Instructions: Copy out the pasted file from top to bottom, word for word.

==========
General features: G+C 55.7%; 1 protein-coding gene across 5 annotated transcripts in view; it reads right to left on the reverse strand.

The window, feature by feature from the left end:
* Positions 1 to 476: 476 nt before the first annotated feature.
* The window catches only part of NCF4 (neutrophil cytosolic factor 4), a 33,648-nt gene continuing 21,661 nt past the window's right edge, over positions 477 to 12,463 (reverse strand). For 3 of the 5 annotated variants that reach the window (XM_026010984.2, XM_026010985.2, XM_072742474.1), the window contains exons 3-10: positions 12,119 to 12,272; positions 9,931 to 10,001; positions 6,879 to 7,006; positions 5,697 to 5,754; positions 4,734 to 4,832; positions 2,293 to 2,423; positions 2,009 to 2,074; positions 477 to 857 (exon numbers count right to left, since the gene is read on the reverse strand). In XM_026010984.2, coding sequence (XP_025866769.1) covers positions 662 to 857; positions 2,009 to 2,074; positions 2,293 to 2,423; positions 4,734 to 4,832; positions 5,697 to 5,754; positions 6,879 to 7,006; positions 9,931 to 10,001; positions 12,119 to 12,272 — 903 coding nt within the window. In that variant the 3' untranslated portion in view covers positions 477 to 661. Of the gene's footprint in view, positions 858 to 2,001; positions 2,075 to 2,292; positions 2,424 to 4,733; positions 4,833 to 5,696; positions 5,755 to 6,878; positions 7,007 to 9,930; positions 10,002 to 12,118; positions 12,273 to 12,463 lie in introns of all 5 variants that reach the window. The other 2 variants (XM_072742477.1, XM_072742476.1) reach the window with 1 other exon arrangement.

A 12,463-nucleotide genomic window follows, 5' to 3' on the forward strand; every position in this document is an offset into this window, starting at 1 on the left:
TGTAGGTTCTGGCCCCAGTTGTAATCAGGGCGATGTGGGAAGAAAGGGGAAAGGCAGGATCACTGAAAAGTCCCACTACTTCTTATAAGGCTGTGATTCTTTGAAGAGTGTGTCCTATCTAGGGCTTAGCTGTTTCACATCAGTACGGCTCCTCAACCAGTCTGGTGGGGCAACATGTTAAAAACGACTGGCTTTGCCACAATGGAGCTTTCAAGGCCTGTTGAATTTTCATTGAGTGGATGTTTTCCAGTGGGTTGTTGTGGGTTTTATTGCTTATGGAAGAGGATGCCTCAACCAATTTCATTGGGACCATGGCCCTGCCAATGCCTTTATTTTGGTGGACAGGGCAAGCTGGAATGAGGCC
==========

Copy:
General features: G+C 55.7%; 1 protein-coding gene across 5 annotated transcripts in view; it reads right to left on the reverse strand.

The window, feature by feature from the left end:
* Positions 1 to 476: 476 nt before the first annotated feature.
* The window catches only part of NCF4 (neutrophil cytosolic factor 4), a 33,648-nt gene continuing 21,661 nt past the window's right edge, over positions 477 to 12,463 (reverse strand). For 3 of the 5 annotated variants that reach the window (XM_026010984.2, XM_026010985.2, XM_072742474.1), the window contains exons 3-10: positions 12,119 to 12,272; positions 9,931 to 10,001; positions 6,879 to 7,006; positions 5,697 to 5,754; positions 4,734 to 4,832; positions 2,293 to 2,423; positions 2,009 to 2,074; positions 477 to 857 (exon numbers count right to left, since the gene is read on the reverse strand). In XM_026010984.2, coding sequence (XP_025866769.1) covers positions 662 to 857; positions 2,009 to 2,074; positions 2,293 to 2,423; positions 4,734 to 4,832; positions 5,697 to 5,754; positions 6,879 to 7,006; positions 9,931 to 10,001; positions 12,119 to 12,272 — 903 coding nt within the window. In that variant the 3' untranslated portion in view covers positions 477 to 661. Of the gene's footprint in view, positions 858 to 2,001; positions 2,075 to 2,292; positions 2,424 to 4,733; positions 4,833 to 5,696; positions 5,755 to 6,878; positions 7,007 to 9,930; positions 10,002 to 12,118; positions 12,273 to 12,463 lie in introns of all 5 variants that reach the window. The other 2 variants (XM_072742477.1, XM_072742476.1) reach the window with 1 other exon arrangement.

A 12,463-nucleotide genomic window follows, 5' to 3' on the forward strand; every position in this document is an offset into this window, starting at 1 on the left:
TGTAGGTTCTGGCCCCAGTTGTAATCAGGGCGATGTGGGAAGAAAGGGGAAAGGCAGGATCACTGAAAAGTCCCACTACTTCTTATAAGGCTGTGATTCTTTGAAGAGTGTGTCCTATCTAGGGCTTAGCTGTTTCACATCAGTACGGCTCCTCAACCAGTCTGGTGGGGCAACATGTTAAAAACGACTGGCTTTGCCACAATGGAGCTTTCAAGGCCTGTTGAATTTTCATTGAGTGGATGTTTTCCAGTGGGTTGTTGTGGGTTTTATTGCTTATGGAAGAGGATGCCTCAACCAATTTCATTGGGACCATGGCCCTGCCAATGCCTTTATTTTGGTGGACAGGGCAAGCTGGAATGAGGCC